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Tips on Spontaneous Leadership

An upset parent corners you in the fellowship hall. The Senior Pastor pins you down in a staff meeting and demands an immediate answer. A volunteer pulls you aside at an event and throws you a curveball. A church elder sends you an email that she says demands your immediate attention. These are what I like to call spontaneous leadership moments. And these are the moments very few leadership books, classes and workshops prepare you for. But I’ve learned a good chunk of leadership happens in spontaneous settings; moments you don’t know are coming. But here’s the thing….you do know spontaneous leadership moments are coming, because they come all the time! You may not know when one will arrive, or what the specific issue will be, but you know one is around the corner because, well because one is almost always around the corner.

Here are some ideas that may help you in your next spontaneous leadership moment.

Be Principled. I think it’s important to have a firm handle on a handful of leadership principles that guide your day-to-day leadership style and decision-making. You might even call these principles your leadership pillars. Once these pillars are in place, they begin to inform virtually every decision you make and how you respond as a leader in any situation…even the spontaneous moments. Need an example? Here are a few of my personal leadership principles:  Ethical. Enthusiasm. Efficiency. Excellence. Effectiveness. Jesus-y (that last one is sort of a catch-all that reminds me that leading like Jesus would lead is my ultimate goal).

Be Purposeful. I know it’s not cool to have a purpose-statement or well-defined ministry strategy these days. I know organic leadership and student-driven youth ministry is in vogue. I know giving everybody an equal voice and place at the table is popular thinking. But without a ministry strategy….a ministry purpose…something that dictates “why you do what you do”, you and the ministry you lead will be constantly tossed to and fro by the whims, desires and opinions of others. Scenarios will dictate the direction of your youth ministry instead of your youth ministry directing scenarios.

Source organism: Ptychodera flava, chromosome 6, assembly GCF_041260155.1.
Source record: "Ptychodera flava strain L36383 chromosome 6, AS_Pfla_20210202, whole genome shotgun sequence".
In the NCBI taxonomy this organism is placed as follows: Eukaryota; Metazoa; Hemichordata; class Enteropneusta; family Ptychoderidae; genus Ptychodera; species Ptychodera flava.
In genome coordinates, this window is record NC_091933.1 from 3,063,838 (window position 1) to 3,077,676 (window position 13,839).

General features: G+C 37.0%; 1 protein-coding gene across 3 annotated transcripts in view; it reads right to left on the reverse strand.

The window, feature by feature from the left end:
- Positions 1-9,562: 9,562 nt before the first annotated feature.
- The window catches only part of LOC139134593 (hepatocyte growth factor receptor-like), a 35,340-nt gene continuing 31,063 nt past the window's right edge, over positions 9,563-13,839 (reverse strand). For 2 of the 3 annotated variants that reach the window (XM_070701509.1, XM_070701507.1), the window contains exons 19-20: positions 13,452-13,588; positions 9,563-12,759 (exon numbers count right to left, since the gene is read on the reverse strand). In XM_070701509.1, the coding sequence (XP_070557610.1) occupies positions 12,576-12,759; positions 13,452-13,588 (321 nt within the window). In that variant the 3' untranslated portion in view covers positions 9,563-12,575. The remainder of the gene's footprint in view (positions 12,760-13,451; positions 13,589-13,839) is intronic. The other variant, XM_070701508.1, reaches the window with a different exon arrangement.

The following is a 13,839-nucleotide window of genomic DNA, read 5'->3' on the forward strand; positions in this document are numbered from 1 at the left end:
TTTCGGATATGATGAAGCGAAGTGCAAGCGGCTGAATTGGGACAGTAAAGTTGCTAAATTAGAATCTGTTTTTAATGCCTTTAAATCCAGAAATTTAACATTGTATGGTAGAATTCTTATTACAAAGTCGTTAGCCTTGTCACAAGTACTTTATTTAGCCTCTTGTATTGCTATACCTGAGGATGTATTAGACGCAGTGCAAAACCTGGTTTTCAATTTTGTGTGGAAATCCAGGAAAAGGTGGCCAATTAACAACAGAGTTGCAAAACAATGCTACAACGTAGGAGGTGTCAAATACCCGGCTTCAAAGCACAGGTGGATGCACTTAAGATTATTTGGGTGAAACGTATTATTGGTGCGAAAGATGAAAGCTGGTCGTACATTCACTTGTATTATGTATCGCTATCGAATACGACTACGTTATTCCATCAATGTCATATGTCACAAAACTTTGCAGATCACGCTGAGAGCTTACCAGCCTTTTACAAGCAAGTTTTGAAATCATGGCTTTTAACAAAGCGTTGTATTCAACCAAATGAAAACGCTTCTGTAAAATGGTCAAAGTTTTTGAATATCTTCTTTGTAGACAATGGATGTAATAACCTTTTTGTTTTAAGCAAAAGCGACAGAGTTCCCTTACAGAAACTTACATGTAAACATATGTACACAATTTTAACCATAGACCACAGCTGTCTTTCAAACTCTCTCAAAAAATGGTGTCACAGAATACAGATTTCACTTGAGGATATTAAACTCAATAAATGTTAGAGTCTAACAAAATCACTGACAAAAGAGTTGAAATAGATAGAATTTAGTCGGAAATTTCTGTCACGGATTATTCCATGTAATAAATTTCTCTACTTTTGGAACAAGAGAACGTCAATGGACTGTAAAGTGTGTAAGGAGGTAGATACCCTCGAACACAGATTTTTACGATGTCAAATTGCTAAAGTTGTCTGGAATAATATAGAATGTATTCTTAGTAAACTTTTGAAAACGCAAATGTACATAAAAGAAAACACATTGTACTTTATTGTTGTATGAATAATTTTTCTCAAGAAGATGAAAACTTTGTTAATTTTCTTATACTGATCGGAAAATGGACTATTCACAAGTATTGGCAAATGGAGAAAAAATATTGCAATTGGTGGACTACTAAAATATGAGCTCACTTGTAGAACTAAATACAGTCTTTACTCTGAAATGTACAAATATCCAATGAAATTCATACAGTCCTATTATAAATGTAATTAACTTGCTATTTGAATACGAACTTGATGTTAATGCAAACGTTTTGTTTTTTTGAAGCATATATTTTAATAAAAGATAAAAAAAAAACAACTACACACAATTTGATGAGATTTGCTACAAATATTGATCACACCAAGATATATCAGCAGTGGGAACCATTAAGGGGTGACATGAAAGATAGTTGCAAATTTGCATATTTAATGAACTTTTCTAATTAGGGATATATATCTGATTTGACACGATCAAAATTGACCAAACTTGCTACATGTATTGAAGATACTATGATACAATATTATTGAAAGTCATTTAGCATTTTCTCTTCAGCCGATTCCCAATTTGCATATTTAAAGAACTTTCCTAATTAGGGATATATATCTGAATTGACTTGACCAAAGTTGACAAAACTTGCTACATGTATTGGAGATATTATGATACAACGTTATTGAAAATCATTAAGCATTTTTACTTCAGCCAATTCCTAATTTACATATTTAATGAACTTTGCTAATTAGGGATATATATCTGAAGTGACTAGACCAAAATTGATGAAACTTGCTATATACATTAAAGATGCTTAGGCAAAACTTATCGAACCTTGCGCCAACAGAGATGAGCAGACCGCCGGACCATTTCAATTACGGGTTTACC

Be Patient…or Be Pragmatic. Spontaneous leadership moments usually don’t allow for both patience and pragmatism; one or the other is almost always called for, and it’s not always easy to figure out which you should pull out of your leadership quiver in the moment. Patience calmly says, “Let’s slow down a little bit, get more input, give everybody some space and see what develops.” While pragmatism quickly says, “Let’s make the most logical decision right now and get on with things!” Some spontaneous leadership moments will allow you to suggest patience but many will require you to be highly pragmatic because the scenario simply doesn’t allow a slowed down approach.

Side Note: Another reason being principled and purposeful is so vital is because many spontaneous leadership moments require a pragmatic approach, and you will serve yourself and others well by being principled and purposeful in your pragmatic response.

Wouldn’t it be nice if youth ministry were predictable?! Almost anybody with some common sense and a couple of John Maxwell books on his/her shelf can lead well if they have time to plan and strategize. But despite our best efforts, a majority of youth ministry happens on the fly and creates spontaneous leadership moments. You can be ready when the next one arrives…and it’s about to.

– Kurt / @kurtjohnston

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Tips on Spontaneous Leadership

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